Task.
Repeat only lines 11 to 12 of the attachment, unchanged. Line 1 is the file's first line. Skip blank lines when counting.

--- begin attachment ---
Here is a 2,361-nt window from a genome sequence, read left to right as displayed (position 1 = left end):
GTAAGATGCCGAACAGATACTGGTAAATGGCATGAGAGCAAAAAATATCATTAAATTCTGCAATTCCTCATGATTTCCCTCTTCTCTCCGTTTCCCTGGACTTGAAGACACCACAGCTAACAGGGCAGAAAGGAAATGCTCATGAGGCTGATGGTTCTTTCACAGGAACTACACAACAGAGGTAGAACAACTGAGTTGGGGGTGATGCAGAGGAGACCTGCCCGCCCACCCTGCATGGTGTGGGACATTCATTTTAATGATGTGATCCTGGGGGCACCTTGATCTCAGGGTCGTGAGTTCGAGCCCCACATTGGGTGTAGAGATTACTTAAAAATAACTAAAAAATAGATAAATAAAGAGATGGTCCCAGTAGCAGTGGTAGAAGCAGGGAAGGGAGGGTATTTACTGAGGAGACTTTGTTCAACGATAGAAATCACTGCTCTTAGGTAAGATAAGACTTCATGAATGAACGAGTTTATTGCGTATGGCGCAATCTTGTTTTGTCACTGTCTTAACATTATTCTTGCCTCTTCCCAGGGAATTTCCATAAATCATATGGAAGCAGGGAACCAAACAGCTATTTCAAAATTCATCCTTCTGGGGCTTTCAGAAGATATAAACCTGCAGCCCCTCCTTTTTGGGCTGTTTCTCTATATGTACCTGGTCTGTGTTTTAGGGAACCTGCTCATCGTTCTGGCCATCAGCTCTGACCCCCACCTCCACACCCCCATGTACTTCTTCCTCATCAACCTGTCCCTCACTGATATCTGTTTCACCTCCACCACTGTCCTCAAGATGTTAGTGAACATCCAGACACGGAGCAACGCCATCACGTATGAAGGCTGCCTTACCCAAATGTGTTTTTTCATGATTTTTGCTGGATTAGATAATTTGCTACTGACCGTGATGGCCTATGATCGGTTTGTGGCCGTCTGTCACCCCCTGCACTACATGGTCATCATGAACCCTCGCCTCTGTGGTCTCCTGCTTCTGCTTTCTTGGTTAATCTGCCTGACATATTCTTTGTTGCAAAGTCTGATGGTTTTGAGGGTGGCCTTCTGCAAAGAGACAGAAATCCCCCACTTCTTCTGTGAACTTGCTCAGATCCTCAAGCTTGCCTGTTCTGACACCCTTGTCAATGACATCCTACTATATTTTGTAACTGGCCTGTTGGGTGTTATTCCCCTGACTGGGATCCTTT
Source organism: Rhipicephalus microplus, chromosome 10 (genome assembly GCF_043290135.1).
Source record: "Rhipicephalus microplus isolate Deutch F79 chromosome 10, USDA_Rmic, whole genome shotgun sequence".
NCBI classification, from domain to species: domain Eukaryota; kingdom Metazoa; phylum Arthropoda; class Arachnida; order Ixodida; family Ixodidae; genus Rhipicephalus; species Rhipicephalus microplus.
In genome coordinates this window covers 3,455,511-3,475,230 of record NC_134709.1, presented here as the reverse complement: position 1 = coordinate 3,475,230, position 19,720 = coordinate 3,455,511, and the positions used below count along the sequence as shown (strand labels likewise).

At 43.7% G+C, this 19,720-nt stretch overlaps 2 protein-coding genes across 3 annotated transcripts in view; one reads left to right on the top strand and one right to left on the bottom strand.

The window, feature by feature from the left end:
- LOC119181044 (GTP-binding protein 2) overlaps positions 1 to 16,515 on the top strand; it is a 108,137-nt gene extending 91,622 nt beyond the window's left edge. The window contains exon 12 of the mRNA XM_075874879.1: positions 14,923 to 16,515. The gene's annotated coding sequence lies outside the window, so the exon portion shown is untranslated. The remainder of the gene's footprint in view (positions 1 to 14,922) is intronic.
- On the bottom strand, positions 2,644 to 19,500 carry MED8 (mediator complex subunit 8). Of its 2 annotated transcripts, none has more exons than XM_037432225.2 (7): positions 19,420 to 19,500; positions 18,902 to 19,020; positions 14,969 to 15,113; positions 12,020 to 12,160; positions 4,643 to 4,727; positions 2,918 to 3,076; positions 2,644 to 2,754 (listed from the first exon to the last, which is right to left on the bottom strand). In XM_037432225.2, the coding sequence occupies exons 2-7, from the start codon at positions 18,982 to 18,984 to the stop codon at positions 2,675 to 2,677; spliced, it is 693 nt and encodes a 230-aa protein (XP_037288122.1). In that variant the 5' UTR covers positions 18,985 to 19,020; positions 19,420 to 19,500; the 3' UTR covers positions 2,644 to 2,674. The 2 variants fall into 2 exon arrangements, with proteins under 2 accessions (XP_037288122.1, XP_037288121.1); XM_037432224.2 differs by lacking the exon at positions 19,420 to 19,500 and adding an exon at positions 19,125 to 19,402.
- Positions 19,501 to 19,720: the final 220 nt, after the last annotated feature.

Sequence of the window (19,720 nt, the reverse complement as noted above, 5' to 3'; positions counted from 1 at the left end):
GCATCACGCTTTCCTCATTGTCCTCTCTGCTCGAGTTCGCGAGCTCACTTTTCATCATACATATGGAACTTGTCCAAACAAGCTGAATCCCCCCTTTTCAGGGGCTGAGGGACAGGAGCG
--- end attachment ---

- Positions 19,501 to 19,720: the final 220 nt, after the last annotated feature.

Sequence of the window (19,720 nt, the reverse complement as noted above, 5' to 3'; positions counted from 1 at the left end):